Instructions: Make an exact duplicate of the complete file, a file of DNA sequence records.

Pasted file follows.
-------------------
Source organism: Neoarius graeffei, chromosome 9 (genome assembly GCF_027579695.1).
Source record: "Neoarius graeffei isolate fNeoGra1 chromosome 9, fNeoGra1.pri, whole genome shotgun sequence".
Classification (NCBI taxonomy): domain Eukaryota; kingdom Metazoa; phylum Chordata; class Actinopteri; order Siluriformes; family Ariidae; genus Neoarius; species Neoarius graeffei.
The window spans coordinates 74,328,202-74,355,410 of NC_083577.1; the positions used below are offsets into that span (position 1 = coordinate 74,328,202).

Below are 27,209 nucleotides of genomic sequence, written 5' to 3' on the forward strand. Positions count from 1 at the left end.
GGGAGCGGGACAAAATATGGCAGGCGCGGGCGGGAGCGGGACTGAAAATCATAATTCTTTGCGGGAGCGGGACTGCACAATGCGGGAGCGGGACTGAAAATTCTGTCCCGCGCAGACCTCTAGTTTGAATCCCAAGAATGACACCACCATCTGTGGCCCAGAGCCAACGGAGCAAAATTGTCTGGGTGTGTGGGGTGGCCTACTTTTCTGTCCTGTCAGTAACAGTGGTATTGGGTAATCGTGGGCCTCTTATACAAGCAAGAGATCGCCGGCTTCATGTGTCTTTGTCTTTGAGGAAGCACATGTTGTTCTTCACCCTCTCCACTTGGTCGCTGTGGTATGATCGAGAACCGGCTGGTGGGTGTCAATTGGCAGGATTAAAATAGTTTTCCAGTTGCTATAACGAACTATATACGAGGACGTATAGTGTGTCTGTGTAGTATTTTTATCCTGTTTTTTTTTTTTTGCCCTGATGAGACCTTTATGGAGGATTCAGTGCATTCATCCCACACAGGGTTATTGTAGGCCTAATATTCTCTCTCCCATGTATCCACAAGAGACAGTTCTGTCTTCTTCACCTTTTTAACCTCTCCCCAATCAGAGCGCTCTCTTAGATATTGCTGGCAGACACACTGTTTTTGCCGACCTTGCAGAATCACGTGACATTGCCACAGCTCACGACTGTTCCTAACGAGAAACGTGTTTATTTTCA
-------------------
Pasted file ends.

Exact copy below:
Source organism: Neoarius graeffei, chromosome 9 (genome assembly GCF_027579695.1).
Source record: "Neoarius graeffei isolate fNeoGra1 chromosome 9, fNeoGra1.pri, whole genome shotgun sequence".
Classification (NCBI taxonomy): domain Eukaryota; kingdom Metazoa; phylum Chordata; class Actinopteri; order Siluriformes; family Ariidae; genus Neoarius; species Neoarius graeffei.
The window spans coordinates 74,328,202-74,355,410 of NC_083577.1; the positions used below are offsets into that span (position 1 = coordinate 74,328,202).

Below are 27,209 nucleotides of genomic sequence, written 5' to 3' on the forward strand. Positions count from 1 at the left end.
GGGAGCGGGACAAAATATGGCAGGCGCGGGCGGGAGCGGGACTGAAAATCATAATTCTTTGCGGGAGCGGGACTGCACAATGCGGGAGCGGGACTGAAAATTCTGTCCCGCGCAGACCTCTAGTTTGAATCCCAAGAATGACACCACCATCTGTGGCCCAGAGCCAACGGAGCAAAATTGTCTGGGTGTGTGGGGTGGCCTACTTTTCTGTCCTGTCAGTAACAGTGGTATTGGGTAATCGTGGGCCTCTTATACAAGCAAGAGATCGCCGGCTTCATGTGTCTTTGTCTTTGAGGAAGCACATGTTGTTCTTCACCCTCTCCACTTGGTCGCTGTGGTATGATCGAGAACCGGCTGGTGGGTGTCAATTGGCAGGATTAAAATAGTTTTCCAGTTGCTATAACGAACTATATACGAGGACGTATAGTGTGTCTGTGTAGTATTTTTATCCTGTTTTTTTTTTTTTGCCCTGATGAGACCTTTATGGAGGATTCAGTGCATTCATCCCACACAGGGTTATTGTAGGCCTAATATTCTCTCTCCCATGTATCCACAAGAGACAGTTCTGTCTTCTTCACCTTTTTAACCTCTCCCCAATCAGAGCGCTCTCTTAGATATTGCTGGCAGACACACTGTTTTTGCCGACCTTGCAGAATCACGTGACATTGCCACAGCTCACGACTGTTCCTAACGAGAAACGTGTTTATTTTCA